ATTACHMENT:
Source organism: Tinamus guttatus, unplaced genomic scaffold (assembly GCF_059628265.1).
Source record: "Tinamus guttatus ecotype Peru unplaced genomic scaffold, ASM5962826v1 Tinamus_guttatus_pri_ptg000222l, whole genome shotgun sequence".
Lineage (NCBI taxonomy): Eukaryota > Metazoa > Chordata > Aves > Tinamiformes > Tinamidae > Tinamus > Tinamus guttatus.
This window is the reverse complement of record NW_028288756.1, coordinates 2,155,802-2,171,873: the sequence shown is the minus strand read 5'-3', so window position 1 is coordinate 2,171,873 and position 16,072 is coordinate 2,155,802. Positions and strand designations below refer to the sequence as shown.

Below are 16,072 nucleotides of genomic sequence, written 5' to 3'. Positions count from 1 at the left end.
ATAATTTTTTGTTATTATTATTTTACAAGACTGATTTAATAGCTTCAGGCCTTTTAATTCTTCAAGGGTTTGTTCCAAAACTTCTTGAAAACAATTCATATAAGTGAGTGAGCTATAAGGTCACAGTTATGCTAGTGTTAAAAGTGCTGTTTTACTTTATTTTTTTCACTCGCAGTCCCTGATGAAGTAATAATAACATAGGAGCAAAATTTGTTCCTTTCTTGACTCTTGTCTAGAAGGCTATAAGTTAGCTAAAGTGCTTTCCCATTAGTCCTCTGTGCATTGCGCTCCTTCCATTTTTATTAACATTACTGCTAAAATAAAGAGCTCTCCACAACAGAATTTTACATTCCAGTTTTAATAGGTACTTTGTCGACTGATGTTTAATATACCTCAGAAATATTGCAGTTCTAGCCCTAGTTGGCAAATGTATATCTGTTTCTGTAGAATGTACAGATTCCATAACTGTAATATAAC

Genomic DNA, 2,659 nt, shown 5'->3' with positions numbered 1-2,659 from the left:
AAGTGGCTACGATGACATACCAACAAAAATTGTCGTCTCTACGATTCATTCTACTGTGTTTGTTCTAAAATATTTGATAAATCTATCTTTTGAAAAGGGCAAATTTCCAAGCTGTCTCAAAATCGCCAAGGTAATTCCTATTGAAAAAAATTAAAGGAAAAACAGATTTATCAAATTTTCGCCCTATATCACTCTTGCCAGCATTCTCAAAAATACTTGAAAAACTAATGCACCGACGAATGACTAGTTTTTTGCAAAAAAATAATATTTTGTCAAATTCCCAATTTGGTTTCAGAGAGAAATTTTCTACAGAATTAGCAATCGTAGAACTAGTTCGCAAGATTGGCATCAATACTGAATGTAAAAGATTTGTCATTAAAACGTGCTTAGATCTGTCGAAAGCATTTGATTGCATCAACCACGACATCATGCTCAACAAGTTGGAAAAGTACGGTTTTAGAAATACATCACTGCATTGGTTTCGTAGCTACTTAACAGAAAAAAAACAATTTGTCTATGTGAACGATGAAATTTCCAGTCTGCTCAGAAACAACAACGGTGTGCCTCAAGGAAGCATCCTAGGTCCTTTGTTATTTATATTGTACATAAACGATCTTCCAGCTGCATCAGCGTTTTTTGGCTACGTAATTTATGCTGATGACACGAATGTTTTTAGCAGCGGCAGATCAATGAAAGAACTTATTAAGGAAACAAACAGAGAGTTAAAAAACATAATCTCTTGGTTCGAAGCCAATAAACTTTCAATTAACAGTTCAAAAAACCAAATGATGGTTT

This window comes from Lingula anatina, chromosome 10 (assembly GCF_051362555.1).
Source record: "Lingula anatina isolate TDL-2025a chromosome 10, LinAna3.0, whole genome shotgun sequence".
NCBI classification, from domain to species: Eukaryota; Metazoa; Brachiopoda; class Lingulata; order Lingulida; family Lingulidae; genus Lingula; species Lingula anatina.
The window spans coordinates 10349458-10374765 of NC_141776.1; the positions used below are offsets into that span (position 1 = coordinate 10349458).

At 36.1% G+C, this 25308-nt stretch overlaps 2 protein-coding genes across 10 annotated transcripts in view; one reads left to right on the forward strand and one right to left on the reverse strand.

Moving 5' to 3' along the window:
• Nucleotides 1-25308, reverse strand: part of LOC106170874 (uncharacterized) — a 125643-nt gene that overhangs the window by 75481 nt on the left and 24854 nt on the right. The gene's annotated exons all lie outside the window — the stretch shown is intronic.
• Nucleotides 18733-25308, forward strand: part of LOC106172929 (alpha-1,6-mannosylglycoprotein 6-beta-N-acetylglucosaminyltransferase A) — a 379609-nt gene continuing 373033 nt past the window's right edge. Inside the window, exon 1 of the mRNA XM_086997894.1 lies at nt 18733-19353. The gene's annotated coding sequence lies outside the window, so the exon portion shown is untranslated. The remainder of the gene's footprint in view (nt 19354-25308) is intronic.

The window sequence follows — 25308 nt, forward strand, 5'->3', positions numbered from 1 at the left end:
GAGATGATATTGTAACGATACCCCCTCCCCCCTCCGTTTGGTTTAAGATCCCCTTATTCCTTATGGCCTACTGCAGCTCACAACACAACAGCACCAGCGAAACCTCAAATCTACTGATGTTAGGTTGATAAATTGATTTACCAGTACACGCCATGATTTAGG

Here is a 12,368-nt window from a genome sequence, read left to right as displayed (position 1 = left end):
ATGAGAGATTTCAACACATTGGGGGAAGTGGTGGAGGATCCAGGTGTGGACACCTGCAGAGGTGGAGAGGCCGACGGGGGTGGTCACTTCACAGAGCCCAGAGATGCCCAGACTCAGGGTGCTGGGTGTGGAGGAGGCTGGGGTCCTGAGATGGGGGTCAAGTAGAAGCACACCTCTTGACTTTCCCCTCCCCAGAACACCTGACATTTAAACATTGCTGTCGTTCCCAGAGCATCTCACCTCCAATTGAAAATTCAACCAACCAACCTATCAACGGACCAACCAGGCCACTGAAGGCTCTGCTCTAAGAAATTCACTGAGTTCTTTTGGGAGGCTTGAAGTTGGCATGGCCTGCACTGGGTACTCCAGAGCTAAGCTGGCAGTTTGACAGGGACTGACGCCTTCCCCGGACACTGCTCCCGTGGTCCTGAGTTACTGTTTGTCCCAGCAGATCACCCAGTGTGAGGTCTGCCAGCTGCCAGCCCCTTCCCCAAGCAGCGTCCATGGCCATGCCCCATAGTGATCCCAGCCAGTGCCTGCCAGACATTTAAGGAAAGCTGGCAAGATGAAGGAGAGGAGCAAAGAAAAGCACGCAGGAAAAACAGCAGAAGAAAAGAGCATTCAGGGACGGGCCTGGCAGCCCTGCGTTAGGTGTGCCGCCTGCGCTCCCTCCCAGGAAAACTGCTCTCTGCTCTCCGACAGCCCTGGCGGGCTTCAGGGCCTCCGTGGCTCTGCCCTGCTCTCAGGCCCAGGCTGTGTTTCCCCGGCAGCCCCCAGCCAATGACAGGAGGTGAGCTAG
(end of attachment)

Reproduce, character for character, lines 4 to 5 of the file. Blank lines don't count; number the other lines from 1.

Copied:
This window is the reverse complement of record NW_028288756.1, coordinates 2,155,802-2,171,873: the sequence shown is the minus strand read 5'-3', so window position 1 is coordinate 2,171,873 and position 16,072 is coordinate 2,155,802. Positions and strand designations below refer to the sequence as shown.

Below are 16,072 nucleotides of genomic sequence, written 5' to 3'. Positions count from 1 at the left end.